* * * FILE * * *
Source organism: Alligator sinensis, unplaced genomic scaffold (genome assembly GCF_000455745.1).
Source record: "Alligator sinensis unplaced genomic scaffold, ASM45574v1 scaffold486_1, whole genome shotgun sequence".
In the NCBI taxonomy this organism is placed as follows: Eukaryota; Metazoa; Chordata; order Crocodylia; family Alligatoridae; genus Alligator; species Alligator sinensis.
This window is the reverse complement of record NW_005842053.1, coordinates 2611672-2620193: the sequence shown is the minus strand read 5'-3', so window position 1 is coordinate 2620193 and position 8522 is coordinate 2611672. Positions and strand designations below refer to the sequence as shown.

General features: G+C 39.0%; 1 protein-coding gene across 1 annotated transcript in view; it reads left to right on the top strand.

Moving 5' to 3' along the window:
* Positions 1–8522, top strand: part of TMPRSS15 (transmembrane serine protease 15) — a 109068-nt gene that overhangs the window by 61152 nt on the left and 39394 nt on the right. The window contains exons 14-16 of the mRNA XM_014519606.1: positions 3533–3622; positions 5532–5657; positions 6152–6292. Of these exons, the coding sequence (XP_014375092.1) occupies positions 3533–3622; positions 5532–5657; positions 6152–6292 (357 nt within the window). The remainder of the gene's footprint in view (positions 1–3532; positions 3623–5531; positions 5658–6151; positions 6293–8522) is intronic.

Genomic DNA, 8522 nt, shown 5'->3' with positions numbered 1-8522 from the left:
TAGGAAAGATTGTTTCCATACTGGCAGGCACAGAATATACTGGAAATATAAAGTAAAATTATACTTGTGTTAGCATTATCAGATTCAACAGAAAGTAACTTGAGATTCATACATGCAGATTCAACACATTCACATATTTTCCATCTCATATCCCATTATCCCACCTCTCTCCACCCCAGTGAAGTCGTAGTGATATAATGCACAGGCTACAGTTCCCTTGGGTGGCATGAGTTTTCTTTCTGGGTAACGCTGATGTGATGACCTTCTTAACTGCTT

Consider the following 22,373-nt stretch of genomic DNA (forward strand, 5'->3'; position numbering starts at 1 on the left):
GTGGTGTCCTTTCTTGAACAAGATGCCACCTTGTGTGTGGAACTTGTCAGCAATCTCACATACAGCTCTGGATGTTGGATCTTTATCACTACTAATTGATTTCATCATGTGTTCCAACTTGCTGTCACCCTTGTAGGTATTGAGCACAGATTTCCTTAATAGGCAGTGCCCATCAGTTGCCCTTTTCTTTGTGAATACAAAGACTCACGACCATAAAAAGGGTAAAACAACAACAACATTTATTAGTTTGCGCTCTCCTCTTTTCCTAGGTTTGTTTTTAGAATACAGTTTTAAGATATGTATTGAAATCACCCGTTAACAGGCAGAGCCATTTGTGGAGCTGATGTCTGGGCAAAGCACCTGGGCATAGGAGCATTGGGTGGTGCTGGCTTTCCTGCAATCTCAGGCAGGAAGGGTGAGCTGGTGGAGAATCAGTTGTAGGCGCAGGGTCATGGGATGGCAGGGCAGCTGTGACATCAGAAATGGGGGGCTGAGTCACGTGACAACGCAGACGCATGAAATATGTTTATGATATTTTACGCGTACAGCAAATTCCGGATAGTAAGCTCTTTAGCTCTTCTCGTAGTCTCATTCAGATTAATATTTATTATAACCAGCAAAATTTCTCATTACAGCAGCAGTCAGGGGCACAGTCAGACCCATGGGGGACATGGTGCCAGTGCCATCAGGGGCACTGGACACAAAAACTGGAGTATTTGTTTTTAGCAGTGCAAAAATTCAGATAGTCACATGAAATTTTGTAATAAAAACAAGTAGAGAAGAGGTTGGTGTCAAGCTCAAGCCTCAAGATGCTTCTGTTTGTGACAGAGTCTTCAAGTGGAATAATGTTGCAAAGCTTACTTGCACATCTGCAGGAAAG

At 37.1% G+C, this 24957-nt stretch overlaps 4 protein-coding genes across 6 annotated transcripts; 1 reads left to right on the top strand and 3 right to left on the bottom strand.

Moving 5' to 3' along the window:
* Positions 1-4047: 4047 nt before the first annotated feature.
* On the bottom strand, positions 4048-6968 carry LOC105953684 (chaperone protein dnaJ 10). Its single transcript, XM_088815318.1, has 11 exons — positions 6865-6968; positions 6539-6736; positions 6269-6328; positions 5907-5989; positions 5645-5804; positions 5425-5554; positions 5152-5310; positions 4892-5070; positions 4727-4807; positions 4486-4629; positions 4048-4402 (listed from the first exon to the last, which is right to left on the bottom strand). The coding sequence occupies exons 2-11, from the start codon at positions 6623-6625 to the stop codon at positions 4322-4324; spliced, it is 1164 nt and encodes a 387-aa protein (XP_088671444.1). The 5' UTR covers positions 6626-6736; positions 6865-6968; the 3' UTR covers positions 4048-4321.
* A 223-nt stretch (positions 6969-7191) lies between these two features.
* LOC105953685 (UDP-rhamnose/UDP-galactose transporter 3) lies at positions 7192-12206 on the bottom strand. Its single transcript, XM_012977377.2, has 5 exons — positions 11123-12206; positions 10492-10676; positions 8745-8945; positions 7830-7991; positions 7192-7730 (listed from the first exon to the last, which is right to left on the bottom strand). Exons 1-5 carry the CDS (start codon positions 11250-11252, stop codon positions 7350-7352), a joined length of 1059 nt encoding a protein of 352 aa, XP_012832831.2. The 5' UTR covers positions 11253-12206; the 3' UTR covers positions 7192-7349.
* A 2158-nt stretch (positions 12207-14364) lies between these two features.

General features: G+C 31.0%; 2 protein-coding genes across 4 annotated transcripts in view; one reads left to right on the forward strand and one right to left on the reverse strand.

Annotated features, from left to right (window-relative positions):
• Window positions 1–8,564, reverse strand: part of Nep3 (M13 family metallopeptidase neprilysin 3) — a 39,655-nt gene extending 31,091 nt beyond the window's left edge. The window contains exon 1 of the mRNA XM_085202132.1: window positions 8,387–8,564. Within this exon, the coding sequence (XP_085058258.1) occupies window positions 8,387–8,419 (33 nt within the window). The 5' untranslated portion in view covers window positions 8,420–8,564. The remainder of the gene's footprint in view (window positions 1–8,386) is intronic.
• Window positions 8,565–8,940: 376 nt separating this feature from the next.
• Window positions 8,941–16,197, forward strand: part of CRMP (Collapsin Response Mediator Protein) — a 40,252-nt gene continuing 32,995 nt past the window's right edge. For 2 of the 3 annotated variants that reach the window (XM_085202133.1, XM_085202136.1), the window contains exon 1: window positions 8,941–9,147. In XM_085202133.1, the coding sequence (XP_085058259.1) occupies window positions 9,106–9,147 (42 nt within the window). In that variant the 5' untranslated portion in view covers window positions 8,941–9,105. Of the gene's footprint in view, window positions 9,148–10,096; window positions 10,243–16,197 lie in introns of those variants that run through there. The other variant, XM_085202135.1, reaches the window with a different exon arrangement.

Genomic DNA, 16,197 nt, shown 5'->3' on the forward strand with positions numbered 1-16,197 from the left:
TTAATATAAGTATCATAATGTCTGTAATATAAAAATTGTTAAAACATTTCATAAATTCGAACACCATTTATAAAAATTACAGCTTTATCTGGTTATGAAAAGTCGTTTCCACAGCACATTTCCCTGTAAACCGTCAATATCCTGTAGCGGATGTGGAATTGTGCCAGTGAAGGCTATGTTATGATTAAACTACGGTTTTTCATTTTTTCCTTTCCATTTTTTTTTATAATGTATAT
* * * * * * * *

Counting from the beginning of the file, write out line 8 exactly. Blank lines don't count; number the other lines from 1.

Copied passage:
Genomic DNA, 8522 nt, shown 5'->3' with positions numbered 1-8522 from the left: